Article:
Thomas Hardy Quotes (displaying: 1 - 30 of 314 quotes)
Ever since his first ecstasy or vision of Christminster and its possibilities, Jude had meditated much and curiously on the probable sort of process that was involved in turning the expressions of one language into those of another. He concluded that a grammar of the required tongue would contain, primarily, a rule, prescription, or clue of the nature of a secret cipher, which, once known, would enable him, by merely applying it, to change at will all words of his own speech into those of the foreign one. His childish idea was, in fact, a pushing to the extremity of mathematical precision what is everywhere known as Grimm's La?an aggrandizement of rough rules to ideal completeness. Thus he assumed that the words of the required language were always to be found somewhere latent in the words of the given language by those who had the art to uncover them, such art being furnished by the books aforesaid.
She was yawning, and he saw the red interior of her mouth as if it had been a snake’s. She had stretched one arm so high above her coiled-up cable of hair that he could see its satin delicacy above the sunburn; her face was ushed with sleep, and her eyelids hung heavy over their pupils. The brim-fulness of her nature breathed from her. It was a moment when a woman’s soul is more incarnate than at any other time; when the most spiritual beauty bespeaks itself esh; and sex takes the outside place in the presentation.
Human beings, in their generous endeavour to construct a hypothesis that shall not degrade a First Cause, have always hesitated to conceive a dominant power of lower moral quality than their own; and, even while they sit down and weep by the waters of Babylon, invent excuses for the oppression which prompts their tears.
They did not vary their partners if their inclination were to stick to previous ones. Changing partners simply meant that a satisfactory choice had not as yet been arrived at by one or other of the pair, and by this time every couple had been suitably matched. It was then that the ecstasy and the dream began, in which emotion was the matter of the universe, and matter but an adventitious intrusion likely to hinder you from spinning where you wanted to spin.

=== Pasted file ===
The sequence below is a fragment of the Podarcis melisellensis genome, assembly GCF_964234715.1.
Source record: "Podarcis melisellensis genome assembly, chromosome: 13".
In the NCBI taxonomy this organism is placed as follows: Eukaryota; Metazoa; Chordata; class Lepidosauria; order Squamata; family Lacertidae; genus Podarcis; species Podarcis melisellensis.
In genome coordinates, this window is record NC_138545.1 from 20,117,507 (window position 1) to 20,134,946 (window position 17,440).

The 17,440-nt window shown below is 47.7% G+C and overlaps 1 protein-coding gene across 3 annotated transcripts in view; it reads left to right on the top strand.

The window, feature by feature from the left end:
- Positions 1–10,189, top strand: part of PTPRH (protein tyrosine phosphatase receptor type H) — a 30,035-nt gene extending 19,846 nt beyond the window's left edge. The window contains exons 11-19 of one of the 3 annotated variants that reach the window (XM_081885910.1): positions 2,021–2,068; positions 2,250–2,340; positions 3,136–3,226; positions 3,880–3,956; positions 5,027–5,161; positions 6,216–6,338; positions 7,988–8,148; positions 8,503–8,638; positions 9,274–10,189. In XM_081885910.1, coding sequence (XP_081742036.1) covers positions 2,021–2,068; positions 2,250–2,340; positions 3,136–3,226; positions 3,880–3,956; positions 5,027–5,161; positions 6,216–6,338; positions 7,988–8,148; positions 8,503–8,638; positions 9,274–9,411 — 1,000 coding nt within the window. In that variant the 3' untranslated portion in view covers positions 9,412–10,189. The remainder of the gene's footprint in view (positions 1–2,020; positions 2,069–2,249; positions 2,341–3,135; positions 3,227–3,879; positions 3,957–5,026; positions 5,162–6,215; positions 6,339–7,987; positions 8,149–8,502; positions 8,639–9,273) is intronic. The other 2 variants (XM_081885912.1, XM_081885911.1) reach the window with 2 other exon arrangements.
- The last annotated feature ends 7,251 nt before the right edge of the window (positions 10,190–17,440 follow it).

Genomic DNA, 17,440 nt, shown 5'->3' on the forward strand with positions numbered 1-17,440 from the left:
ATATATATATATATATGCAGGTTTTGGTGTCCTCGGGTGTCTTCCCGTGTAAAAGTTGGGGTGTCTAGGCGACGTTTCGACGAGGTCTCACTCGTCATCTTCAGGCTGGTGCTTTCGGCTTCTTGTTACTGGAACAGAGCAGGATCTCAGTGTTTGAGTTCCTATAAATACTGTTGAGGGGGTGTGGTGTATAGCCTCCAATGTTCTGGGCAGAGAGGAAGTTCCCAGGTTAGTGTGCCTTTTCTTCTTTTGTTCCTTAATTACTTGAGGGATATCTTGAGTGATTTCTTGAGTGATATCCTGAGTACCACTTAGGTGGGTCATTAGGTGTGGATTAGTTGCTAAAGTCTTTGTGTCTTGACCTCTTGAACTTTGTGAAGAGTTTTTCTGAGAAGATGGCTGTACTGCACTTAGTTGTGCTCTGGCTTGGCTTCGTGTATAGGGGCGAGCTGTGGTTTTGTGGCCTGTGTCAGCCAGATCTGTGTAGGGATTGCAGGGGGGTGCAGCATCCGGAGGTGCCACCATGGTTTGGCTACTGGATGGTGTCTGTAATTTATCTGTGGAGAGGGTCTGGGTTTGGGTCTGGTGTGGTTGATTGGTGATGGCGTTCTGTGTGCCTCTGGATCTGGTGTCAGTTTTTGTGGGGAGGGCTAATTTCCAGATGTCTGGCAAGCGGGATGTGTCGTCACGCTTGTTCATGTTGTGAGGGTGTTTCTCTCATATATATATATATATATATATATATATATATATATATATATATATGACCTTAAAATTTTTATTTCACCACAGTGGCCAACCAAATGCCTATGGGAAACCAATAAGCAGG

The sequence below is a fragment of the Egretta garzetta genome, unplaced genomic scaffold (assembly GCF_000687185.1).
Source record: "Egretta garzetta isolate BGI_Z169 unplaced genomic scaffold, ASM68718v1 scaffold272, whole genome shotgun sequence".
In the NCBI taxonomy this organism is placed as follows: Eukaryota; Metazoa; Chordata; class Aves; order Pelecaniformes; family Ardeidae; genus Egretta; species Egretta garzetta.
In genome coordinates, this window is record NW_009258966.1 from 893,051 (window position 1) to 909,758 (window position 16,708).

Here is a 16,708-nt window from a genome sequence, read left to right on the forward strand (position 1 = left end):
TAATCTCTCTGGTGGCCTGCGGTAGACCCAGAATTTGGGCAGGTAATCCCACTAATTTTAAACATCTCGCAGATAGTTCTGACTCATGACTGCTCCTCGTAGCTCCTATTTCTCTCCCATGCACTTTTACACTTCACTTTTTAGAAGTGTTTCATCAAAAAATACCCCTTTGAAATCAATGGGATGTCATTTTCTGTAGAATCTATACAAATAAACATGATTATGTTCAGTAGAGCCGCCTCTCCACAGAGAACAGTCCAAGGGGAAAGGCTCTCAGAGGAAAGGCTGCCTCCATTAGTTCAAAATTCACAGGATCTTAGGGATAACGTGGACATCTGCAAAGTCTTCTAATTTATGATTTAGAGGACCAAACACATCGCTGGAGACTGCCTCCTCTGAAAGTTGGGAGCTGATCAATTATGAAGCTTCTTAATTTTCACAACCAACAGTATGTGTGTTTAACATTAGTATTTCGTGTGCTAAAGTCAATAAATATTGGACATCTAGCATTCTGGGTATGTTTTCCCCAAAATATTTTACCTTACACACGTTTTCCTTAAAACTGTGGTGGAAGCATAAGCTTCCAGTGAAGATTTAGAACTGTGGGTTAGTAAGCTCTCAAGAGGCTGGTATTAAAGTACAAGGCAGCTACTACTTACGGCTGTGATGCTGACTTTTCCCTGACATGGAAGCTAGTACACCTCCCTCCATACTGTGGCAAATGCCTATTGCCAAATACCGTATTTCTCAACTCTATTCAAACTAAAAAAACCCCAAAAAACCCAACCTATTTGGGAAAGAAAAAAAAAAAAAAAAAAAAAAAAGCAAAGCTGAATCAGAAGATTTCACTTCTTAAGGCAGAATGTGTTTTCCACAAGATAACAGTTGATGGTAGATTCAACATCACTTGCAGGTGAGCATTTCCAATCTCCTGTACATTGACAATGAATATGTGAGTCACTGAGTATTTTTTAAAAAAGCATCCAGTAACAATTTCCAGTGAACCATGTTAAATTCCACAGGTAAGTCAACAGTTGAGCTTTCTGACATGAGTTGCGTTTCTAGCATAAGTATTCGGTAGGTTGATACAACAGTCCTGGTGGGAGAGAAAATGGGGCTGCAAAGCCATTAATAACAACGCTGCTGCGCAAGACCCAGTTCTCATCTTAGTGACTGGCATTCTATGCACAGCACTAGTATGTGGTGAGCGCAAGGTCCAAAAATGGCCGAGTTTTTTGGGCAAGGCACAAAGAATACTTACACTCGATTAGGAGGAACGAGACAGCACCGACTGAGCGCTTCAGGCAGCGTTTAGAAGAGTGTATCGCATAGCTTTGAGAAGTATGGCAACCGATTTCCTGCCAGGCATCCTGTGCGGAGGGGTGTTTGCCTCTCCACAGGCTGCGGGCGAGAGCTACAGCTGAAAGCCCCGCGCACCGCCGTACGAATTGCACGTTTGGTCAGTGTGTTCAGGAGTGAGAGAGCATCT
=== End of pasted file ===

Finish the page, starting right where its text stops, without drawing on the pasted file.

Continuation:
The beggarly question of parentage--what is it, after all? What does it matter, when you come to think of it, whether a child is yours by blood or not? All the little ones of our time are collectively the children of us adults of the time, and entitled to our general care. That excessive regard of parents for their own children, and their dislike of other people's, is, like class-feeling, patriotism, save-your-own-soul-ism, and other virtues, a mean exclusiveness at bottom.
Clare could bear this no longer. His eyes were full of tears, which seemed like drops of molten lead. He bade a quick good-night to these sincere and simple souls whom he loved so well; who knew neither the world, the flesh, or the devil in their own hearts; only as something vague and external to themselves. He went to his own chamber.His mother followed him, and tapped at his door. Clare opened it to discover her standing without, with anxious eyes. "Angel," she asked, "is there something wrong that you must go away so soon? I am quite certain you are not yourself.""I am not, quite, mother," said he."About her? Now, my son, I know it is that--I know it is about her! Have you quarreled in these three weeks?""We have not exactly quarreled," he said. "But we have had a difference--""Angel--is she a young woman whose history will bear investigation?"With a mother's instinct Mrs. Clare had put her finger on the kind of trouble that would cause such a disquiet as seemed to agitate her son. "She is spotless!" he replied; and he felt that if it had sent him to eternal hell there and then he would have told that lie.
The Man He KilledHad he and I but met By some old ancient inn,We should have set us down to wet Right many a nipperkin! But ranged as infantry, And staring face to face,I shot at him as he at me, And killed him in his place. I shot him dead becaus? Because he was my foe,Just so: my foe of course he was; That's clear enough; although He thought he'd 'list, perhaps, Off-hand lik?just as ?Was out of wor?had sold his trap? No other reason why. Yes; quaint and curious war is! You shoot a fellow downYou'd treat, if met where any bar is, Or help to half a crown.
...it is foreign to a man's nature to go on loving a person when he is told that he must and shall be that person's lover. There would be a much likelier chance of his doing it if he were told not to love. If the marriage ceremony consisted in an oath and signed contract between the parties to cease loving from that day forward, in consideration of personal possession being given, and to avoid each other's society as much as possible in public, there would be more loving couples than there are now. Fancy the secret meetings between the perjuring husband and wife, the denials of having seen each other, the clambering in at bedroom windows, and the hiding in closets! There'd be little cooling then.